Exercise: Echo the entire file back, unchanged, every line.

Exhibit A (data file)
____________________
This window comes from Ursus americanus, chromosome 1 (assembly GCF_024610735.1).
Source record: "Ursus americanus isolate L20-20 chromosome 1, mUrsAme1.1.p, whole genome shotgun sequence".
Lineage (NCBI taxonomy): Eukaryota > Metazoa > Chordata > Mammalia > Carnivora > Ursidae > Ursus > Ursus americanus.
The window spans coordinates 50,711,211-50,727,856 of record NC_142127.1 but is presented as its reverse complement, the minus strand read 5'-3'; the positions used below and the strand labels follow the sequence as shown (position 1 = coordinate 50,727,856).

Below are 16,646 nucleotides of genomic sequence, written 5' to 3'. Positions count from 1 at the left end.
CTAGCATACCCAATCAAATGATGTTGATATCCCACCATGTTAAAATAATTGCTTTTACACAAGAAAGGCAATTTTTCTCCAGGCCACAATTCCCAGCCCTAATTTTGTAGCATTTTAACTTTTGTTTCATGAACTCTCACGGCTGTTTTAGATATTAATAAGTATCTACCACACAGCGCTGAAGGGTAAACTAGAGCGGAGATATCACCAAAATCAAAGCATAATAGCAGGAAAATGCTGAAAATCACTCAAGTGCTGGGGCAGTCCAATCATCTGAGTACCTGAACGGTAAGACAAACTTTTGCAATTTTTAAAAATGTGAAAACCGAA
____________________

This window comes from Ursus americanus, chromosome 1 (assembly GCF_024610735.1).
Source record: "Ursus americanus isolate L20-20 chromosome 1, mUrsAme1.1.p, whole genome shotgun sequence".
Lineage (NCBI taxonomy): Eukaryota > Metazoa > Chordata > Mammalia > Carnivora > Ursidae > Ursus > Ursus americanus.
The window spans coordinates 50,711,211-50,727,856 of record NC_142127.1 but is presented as its reverse complement, the minus strand read 5'-3'; the positions used below and the strand labels follow the sequence as shown (position 1 = coordinate 50,727,856).

Below are 16,646 nucleotides of genomic sequence, written 5' to 3'. Positions count from 1 at the left end.
CTAGCATACCCAATCAAATGATGTTGATATCCCACCATGTTAAAATAATTGCTTTTACACAAGAAAGGCAATTTTTCTCCAGGCCACAATTCCCAGCCCTAATTTTGTAGCATTTTAACTTTTGTTTCATGAACTCTCACGGCTGTTTTAGATATTAATAAGTATCTACCACACAGCGCTGAAGGGTAAACTAGAGCGGAGATATCACCAAAATCAAAGCATAATAGCAGGAAAATGCTGAAAATCACTCAAGTGCTGGGGCAGTCCAATCATCTGAGTACCTGAACGGTAAGACAAACTTTTGCAATTTTTAAAAATGTGAAAACCGAA